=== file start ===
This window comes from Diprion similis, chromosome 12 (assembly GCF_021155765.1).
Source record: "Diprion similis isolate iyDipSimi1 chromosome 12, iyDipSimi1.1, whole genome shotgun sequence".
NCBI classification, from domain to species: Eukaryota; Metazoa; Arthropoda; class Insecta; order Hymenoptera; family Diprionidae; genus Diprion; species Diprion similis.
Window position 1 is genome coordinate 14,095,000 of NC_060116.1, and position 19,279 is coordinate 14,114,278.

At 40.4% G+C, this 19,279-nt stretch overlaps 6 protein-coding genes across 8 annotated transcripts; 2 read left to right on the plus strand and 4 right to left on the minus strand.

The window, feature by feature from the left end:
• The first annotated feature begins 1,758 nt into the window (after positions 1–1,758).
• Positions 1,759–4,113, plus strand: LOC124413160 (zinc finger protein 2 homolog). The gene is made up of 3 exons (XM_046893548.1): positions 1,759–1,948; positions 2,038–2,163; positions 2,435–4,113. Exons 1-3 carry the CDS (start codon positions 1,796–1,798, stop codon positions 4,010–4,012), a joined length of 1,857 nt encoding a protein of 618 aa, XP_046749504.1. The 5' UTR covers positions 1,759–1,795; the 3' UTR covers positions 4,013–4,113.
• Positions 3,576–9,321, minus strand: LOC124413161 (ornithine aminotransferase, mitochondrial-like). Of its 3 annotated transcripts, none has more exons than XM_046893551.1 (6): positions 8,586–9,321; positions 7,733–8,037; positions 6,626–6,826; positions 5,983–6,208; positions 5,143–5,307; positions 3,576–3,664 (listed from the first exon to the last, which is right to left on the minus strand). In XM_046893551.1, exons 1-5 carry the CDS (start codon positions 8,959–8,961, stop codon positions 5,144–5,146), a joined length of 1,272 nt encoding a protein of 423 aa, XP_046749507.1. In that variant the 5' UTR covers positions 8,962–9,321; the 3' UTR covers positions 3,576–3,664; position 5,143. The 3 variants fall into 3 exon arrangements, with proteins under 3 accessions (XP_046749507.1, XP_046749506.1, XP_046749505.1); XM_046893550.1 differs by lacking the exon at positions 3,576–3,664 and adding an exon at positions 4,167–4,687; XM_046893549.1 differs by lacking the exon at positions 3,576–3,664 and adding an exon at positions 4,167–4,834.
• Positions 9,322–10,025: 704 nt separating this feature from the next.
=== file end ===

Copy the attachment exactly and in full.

This window comes from Diprion similis, chromosome 12 (assembly GCF_021155765.1).
Source record: "Diprion similis isolate iyDipSimi1 chromosome 12, iyDipSimi1.1, whole genome shotgun sequence".
NCBI classification, from domain to species: Eukaryota; Metazoa; Arthropoda; class Insecta; order Hymenoptera; family Diprionidae; genus Diprion; species Diprion similis.
Window position 1 is genome coordinate 14,095,000 of NC_060116.1, and position 19,279 is coordinate 14,114,278.

At 40.4% G+C, this 19,279-nt stretch overlaps 6 protein-coding genes across 8 annotated transcripts; 2 read left to right on the plus strand and 4 right to left on the minus strand.

The window, feature by feature from the left end:
• The first annotated feature begins 1,758 nt into the window (after positions 1–1,758).
• Positions 1,759–4,113, plus strand: LOC124413160 (zinc finger protein 2 homolog). The gene is made up of 3 exons (XM_046893548.1): positions 1,759–1,948; positions 2,038–2,163; positions 2,435–4,113. Exons 1-3 carry the CDS (start codon positions 1,796–1,798, stop codon positions 4,010–4,012), a joined length of 1,857 nt encoding a protein of 618 aa, XP_046749504.1. The 5' UTR covers positions 1,759–1,795; the 3' UTR covers positions 4,013–4,113.
• Positions 3,576–9,321, minus strand: LOC124413161 (ornithine aminotransferase, mitochondrial-like). Of its 3 annotated transcripts, none has more exons than XM_046893551.1 (6): positions 8,586–9,321; positions 7,733–8,037; positions 6,626–6,826; positions 5,983–6,208; positions 5,143–5,307; positions 3,576–3,664 (listed from the first exon to the last, which is right to left on the minus strand). In XM_046893551.1, exons 1-5 carry the CDS (start codon positions 8,959–8,961, stop codon positions 5,144–5,146), a joined length of 1,272 nt encoding a protein of 423 aa, XP_046749507.1. In that variant the 5' UTR covers positions 8,962–9,321; the 3' UTR covers positions 3,576–3,664; position 5,143. The 3 variants fall into 3 exon arrangements, with proteins under 3 accessions (XP_046749507.1, XP_046749506.1, XP_046749505.1); XM_046893550.1 differs by lacking the exon at positions 3,576–3,664 and adding an exon at positions 4,167–4,687; XM_046893549.1 differs by lacking the exon at positions 3,576–3,664 and adding an exon at positions 4,167–4,834.
• Positions 9,322–10,025: 704 nt separating this feature from the next.